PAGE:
Friday, September 22, 2006

E. Coli outbreak explained, finally

I'd been looking for a halfway decent explanation of the recent E. Coli spinach outbreak since the day it was announced, but Wikipedia etc. didn't say anything enlightening beyond what was in the news. This piece in the New York Times provides the first good explanation I've come across:

Leafy Green Sewage
Published: September 21, 2006

FARMERS and food safety officials still have much to figure out about the recent spate of E. coli infections linked to raw spinach. So far, no particular stomachache has been traced to any particular farm irrigated by any particular river.

There is also no evidence so far that Natural Selection Foods, the huge shipper implicated in the outbreak that packages salad greens under more than two dozen brands, including Earthbound Farm, O Organic and the Farmer’s Market, failed to use proper handling methods.

Indeed, this epidemic, which has infected more than 100 people and resulted in at least one death, probably has little do with the folks who grow and package your greens. The detective trail ultimately leads back to a seemingly unrelated food industry — beef and dairy cattle.

First, some basic facts about this usually harmless bacterium: E. coli is abundant in the digestive systems of healthy cattle and humans, and if your potato salad happened to be carrying the average E. coli, the acid in your gut is usually enough to kill it.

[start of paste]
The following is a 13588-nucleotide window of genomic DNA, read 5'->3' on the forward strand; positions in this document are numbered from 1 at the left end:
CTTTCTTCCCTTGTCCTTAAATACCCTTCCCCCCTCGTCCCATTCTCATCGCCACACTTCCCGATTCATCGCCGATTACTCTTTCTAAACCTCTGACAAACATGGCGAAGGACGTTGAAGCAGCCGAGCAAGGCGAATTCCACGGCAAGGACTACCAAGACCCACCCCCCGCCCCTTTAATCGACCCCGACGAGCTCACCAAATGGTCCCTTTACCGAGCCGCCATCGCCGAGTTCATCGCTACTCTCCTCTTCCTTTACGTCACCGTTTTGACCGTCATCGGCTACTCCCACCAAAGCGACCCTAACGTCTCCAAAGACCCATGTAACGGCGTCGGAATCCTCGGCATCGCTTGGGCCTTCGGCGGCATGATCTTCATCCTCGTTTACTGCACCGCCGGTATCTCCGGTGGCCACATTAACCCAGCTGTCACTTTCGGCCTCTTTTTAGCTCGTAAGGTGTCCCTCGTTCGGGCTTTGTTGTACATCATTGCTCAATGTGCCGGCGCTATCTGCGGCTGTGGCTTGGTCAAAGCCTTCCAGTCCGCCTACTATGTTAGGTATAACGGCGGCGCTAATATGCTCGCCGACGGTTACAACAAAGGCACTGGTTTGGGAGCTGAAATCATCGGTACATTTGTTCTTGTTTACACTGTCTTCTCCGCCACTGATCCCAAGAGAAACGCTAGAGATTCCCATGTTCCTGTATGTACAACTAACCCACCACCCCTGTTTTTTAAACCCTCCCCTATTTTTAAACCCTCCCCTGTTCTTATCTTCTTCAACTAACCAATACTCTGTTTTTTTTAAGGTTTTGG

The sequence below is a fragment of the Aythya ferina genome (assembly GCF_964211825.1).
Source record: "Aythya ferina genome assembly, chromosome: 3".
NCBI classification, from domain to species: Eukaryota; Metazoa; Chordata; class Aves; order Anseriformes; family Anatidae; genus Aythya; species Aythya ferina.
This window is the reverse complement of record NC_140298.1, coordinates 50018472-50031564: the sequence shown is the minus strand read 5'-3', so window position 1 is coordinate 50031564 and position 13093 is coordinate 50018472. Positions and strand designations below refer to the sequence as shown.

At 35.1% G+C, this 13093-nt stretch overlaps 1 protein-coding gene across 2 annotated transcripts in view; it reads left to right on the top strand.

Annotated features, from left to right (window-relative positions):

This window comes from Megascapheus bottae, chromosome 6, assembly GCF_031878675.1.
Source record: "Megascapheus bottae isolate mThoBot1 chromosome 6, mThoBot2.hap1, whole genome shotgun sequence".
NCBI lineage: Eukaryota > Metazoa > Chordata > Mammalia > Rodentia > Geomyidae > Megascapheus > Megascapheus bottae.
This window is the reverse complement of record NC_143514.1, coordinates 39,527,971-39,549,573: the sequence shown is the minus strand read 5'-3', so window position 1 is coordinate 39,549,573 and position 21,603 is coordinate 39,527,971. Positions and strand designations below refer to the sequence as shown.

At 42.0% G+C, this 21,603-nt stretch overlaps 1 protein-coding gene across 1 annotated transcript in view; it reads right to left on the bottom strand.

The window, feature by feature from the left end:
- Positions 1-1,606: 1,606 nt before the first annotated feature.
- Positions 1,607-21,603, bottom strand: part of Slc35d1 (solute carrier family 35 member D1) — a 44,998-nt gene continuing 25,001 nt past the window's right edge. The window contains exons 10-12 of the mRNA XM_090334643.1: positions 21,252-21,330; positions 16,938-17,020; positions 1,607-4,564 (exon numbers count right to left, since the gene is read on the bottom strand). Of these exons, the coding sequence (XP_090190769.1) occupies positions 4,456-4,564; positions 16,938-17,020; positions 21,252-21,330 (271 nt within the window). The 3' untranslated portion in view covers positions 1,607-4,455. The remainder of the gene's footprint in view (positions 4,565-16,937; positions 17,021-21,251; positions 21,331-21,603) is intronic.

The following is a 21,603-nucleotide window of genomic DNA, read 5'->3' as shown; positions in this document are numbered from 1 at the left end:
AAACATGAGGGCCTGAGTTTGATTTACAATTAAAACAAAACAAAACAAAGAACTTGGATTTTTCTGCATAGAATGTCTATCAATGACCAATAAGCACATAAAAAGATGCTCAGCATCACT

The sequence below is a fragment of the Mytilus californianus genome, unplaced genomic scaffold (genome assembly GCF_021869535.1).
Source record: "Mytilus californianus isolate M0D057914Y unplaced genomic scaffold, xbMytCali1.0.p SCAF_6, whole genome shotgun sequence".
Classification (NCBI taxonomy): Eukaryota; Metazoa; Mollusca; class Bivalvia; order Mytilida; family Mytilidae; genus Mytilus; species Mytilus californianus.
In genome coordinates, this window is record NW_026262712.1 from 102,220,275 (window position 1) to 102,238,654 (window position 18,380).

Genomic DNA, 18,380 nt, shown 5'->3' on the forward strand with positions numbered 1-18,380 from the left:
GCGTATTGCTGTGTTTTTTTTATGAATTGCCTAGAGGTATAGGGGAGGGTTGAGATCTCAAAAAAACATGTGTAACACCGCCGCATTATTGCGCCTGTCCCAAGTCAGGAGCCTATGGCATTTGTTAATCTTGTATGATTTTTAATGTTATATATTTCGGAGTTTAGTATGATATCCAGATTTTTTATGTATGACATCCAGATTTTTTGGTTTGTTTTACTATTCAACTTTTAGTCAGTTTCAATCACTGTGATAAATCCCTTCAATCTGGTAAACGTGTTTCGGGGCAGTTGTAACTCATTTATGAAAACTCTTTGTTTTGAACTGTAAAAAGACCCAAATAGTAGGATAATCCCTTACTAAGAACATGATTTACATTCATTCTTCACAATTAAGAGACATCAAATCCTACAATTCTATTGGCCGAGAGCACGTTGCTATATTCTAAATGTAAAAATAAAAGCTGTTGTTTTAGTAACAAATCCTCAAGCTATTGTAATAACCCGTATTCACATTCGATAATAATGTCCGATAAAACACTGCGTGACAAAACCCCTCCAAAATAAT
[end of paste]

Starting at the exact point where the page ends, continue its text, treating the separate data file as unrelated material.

But the villain in this outbreak, E. coli O157:H7, is far scarier, at least for humans. Your stomach juices are not strong enough to kill this acid-loving bacterium, which is why it’s more likely than other members of the E. coli family to produce abdominal cramps, diarrhea, fever and, in rare cases, fatal kidney failure.

Where does this particularly virulent strain come from? It’s not found in the intestinal tracts of cattle raised on their natural diet of grass, hay and other fibrous forage. No, O157 thrives in a new — that is, recent in the history of animal diets — biological niche: the unnaturally acidic stomachs of beef and dairy cattle fed on grain, the typical ration on most industrial farms. It’s the infected manure from these grain-fed cattle that contaminates the groundwater and spreads the bacteria to produce, like spinach, growing on neighboring farms.

In 2003, The Journal of Dairy Science noted that up to 80 percent of dairy cattle carry O157. (Fortunately, food safety measures prevent contaminated fecal matter from getting into most of our food most of the time.) Happily, the journal also provided a remedy based on a simple experiment. When cows were switched from a grain diet to hay for only five days, O157 declined 1,000-fold.

This is good news. In a week, we could choke O157 from its favorite home — even if beef cattle were switched to a forage diet just seven days before slaughter, it would greatly reduce cross-contamination by manure of, say, hamburger in meat-packing plants. Such a measure might have prevented the E. coli outbreak that plagued the Jack in the Box fast food chain in 1993.

Unfortunately, it would take more than a week to reduce the contamination of ground water, flood water and rivers — all irrigation sources on spinach farms — by the E-coli-infected manure from cattle farms.